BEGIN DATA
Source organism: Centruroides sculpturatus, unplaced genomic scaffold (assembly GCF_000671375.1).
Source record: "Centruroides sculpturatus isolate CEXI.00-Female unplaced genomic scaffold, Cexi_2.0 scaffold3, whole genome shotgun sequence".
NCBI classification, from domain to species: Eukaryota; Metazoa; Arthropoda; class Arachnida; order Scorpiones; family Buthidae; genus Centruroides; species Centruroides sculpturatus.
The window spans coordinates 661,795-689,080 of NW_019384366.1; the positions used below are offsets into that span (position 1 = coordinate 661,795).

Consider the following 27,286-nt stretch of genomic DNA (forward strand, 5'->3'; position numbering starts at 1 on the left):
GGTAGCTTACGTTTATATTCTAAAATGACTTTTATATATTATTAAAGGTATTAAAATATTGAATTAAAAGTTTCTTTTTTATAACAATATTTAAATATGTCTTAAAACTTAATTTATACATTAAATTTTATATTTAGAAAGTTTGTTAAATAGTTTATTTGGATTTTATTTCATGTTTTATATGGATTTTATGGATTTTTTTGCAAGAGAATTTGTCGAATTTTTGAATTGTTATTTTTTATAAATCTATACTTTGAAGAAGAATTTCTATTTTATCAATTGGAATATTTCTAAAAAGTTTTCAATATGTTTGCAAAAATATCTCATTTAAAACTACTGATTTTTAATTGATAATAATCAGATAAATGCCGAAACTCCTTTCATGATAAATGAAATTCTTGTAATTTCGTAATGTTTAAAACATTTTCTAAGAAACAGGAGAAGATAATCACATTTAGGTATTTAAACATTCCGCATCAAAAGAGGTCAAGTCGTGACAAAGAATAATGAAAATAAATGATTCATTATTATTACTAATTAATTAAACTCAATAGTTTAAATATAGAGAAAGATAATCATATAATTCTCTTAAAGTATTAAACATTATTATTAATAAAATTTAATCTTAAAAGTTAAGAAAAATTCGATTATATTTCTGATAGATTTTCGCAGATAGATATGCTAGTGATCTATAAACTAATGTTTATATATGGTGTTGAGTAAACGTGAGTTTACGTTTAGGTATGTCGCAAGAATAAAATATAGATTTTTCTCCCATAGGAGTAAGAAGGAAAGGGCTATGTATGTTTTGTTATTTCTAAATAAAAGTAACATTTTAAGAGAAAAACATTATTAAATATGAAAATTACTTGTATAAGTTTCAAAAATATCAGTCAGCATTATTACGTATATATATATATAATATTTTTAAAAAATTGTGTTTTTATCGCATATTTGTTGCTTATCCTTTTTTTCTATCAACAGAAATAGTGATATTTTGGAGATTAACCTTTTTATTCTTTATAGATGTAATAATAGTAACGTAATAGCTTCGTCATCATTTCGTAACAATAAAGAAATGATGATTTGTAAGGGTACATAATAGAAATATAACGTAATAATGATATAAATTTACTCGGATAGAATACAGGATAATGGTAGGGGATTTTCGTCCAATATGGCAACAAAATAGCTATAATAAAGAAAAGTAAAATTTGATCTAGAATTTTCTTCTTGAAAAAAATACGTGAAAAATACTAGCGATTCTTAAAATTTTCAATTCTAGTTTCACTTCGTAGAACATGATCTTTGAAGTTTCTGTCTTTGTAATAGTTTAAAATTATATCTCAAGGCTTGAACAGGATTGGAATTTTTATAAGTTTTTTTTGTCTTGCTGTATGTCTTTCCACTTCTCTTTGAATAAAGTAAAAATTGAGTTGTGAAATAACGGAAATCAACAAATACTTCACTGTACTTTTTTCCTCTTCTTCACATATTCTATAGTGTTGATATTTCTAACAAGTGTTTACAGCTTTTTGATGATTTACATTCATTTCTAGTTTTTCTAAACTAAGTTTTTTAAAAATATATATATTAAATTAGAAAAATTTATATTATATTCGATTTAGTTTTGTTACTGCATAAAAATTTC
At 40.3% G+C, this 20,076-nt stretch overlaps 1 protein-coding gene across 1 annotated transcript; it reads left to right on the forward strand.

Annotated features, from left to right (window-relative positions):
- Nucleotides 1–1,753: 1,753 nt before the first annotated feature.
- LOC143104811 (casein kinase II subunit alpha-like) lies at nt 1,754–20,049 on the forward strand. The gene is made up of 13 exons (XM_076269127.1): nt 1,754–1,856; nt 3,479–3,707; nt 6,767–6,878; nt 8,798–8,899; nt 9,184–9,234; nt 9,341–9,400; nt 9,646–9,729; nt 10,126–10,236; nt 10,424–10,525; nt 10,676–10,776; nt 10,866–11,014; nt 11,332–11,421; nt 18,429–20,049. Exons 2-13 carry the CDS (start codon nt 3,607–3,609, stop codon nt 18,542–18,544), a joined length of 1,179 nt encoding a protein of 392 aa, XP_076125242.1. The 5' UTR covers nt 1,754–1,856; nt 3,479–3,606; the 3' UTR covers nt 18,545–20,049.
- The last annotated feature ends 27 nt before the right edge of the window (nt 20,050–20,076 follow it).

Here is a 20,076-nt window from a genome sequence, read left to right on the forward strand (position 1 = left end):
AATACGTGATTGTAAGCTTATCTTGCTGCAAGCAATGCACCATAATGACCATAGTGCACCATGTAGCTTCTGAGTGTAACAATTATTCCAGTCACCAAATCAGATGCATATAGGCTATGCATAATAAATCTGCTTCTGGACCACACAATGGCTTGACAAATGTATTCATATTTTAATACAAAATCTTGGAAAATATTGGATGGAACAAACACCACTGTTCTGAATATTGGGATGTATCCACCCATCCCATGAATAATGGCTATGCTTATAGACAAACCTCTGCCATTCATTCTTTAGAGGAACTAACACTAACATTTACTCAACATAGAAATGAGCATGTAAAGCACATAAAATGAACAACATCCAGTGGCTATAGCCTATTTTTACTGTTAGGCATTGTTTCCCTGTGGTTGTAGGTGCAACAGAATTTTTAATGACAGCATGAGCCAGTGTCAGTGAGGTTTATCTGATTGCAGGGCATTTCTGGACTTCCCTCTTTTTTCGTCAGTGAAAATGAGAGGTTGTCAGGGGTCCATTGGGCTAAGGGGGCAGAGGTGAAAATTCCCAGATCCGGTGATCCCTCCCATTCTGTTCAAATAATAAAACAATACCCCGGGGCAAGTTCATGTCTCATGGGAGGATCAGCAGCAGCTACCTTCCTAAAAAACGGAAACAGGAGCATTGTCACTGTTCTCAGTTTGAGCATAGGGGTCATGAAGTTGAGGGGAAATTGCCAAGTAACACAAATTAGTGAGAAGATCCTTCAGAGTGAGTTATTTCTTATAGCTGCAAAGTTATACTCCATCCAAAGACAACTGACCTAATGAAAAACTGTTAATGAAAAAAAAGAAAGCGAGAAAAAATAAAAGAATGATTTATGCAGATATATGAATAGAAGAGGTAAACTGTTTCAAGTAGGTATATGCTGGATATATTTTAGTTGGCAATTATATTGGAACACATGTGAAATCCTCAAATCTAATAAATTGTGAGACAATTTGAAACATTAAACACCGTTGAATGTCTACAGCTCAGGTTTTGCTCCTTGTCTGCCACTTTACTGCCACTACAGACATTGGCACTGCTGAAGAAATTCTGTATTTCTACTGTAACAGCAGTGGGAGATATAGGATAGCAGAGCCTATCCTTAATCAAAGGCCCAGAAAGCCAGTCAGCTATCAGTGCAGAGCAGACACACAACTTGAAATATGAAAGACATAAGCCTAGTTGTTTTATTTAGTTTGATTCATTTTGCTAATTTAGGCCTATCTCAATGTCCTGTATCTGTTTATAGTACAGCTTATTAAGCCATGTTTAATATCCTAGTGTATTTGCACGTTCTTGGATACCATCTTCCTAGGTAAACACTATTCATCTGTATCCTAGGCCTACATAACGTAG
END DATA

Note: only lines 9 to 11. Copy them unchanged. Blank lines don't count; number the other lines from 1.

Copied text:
- Nucleotides 1–1,753: 1,753 nt before the first annotated feature.
- LOC143104811 (casein kinase II subunit alpha-like) lies at nt 1,754–20,049 on the forward strand. The gene is made up of 13 exons (XM_076269127.1): nt 1,754–1,856; nt 3,479–3,707; nt 6,767–6,878; nt 8,798–8,899; nt 9,184–9,234; nt 9,341–9,400; nt 9,646–9,729; nt 10,126–10,236; nt 10,424–10,525; nt 10,676–10,776; nt 10,866–11,014; nt 11,332–11,421; nt 18,429–20,049. Exons 2-13 carry the CDS (start codon nt 3,607–3,609, stop codon nt 18,542–18,544), a joined length of 1,179 nt encoding a protein of 392 aa, XP_076125242.1. The 5' UTR covers nt 1,754–1,856; nt 3,479–3,606; the 3' UTR covers nt 18,545–20,049.
- The last annotated feature ends 27 nt before the right edge of the window (nt 20,050–20,076 follow it).